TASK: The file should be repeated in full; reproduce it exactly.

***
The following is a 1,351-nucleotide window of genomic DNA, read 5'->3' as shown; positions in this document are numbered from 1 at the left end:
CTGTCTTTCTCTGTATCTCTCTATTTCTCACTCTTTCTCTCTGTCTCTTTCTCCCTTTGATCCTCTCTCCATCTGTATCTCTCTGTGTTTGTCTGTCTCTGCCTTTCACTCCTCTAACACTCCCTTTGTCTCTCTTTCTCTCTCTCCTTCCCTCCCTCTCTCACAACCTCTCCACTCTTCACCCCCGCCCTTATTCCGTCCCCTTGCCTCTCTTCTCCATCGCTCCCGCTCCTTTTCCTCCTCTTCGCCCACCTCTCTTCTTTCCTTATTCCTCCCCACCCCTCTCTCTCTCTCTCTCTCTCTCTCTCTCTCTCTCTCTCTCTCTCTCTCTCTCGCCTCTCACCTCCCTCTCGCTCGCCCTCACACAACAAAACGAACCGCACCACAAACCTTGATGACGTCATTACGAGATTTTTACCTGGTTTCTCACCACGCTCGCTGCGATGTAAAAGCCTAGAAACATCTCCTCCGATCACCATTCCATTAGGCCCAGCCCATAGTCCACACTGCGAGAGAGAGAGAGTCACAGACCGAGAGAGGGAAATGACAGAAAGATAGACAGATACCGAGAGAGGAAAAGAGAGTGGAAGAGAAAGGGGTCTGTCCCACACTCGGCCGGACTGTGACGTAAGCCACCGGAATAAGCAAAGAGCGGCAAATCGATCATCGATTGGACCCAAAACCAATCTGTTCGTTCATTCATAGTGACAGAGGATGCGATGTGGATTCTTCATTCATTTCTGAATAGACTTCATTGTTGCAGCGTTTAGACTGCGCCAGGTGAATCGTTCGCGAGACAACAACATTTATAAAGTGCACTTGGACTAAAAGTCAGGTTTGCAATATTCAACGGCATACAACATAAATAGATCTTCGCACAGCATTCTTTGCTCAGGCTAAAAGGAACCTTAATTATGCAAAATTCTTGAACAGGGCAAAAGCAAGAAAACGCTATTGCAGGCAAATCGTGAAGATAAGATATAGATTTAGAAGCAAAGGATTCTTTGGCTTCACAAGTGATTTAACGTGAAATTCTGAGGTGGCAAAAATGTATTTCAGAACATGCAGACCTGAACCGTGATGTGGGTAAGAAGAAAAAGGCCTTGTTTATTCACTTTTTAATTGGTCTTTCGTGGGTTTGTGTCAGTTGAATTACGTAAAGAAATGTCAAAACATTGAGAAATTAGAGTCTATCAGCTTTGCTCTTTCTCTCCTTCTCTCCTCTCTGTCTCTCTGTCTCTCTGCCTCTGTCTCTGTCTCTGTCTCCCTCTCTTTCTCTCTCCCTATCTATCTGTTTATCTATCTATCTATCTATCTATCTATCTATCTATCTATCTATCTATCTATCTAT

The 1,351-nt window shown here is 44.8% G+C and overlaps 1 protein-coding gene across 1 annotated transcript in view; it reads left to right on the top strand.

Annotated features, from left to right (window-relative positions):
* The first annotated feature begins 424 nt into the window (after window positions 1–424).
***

The following is a 1,351-nucleotide window of genomic DNA, read 5'->3' as shown; positions in this document are numbered from 1 at the left end:
CTGTCTTTCTCTGTATCTCTCTATTTCTCACTCTTTCTCTCTGTCTCTTTCTCCCTTTGATCCTCTCTCCATCTGTATCTCTCTGTGTTTGTCTGTCTCTGCCTTTCACTCCTCTAACACTCCCTTTGTCTCTCTTTCTCTCTCTCCTTCCCTCCCTCTCTCACAACCTCTCCACTCTTCACCCCCGCCCTTATTCCGTCCCCTTGCCTCTCTTCTCCATCGCTCCCGCTCCTTTTCCTCCTCTTCGCCCACCTCTCTTCTTTCCTTATTCCTCCCCACCCCTCTCTCTCTCTCTCTCTCTCTCTCTCTCTCTCTCTCTCTCTCTCTCTCTCTCGCCTCTCACCTCCCTCTCGCTCGCCCTCACACAACAAAACGAACCGCACCACAAACCTTGATGACGTCATTACGAGATTTTTACCTGGTTTCTCACCACGCTCGCTGCGATGTAAAAGCCTAGAAACATCTCCTCCGATCACCATTCCATTAGGCCCAGCCCATAGTCCACACTGCGAGAGAGAGAGAGTCACAGACCGAGAGAGGGAAATGACAGAAAGATAGACAGATACCGAGAGAGGAAAAGAGAGTGGAAGAGAAAGGGGTCTGTCCCACACTCGGCCGGACTGTGACGTAAGCCACCGGAATAAGCAAAGAGCGGCAAATCGATCATCGATTGGACCCAAAACCAATCTGTTCGTTCATTCATAGTGACAGAGGATGCGATGTGGATTCTTCATTCATTTCTGAATAGACTTCATTGTTGCAGCGTTTAGACTGCGCCAGGTGAATCGTTCGCGAGACAACAACATTTATAAAGTGCACTTGGACTAAAAGTCAGGTTTGCAATATTCAACGGCATACAACATAAATAGATCTTCGCACAGCATTCTTTGCTCAGGCTAAAAGGAACCTTAATTATGCAAAATTCTTGAACAGGGCAAAAGCAAGAAAACGCTATTGCAGGCAAATCGTGAAGATAAGATATAGATTTAGAAGCAAAGGATTCTTTGGCTTCACAAGTGATTTAACGTGAAATTCTGAGGTGGCAAAAATGTATTTCAGAACATGCAGACCTGAACCGTGATGTGGGTAAGAAGAAAAAGGCCTTGTTTATTCACTTTTTAATTGGTCTTTCGTGGGTTTGTGTCAGTTGAATTACGTAAAGAAATGTCAAAACATTGAGAAATTAGAGTCTATCAGCTTTGCTCTTTCTCTCCTTCTCTCCTCTCTGTCTCTCTGTCTCTCTGCCTCTGTCTCTGTCTCTGTCTCCCTCTCTTTCTCTCTCCCTATCTATCTGTTTATCTATCTATCTATCTATCTATCTATCTATCTATCTATCTATCTATCTATCTAT

The 1,351-nt window shown here is 44.8% G+C and overlaps 1 protein-coding gene across 1 annotated transcript in view; it reads left to right on the top strand.

Annotated features, from left to right (window-relative positions):
* The first annotated feature begins 424 nt into the window (after window positions 1–424).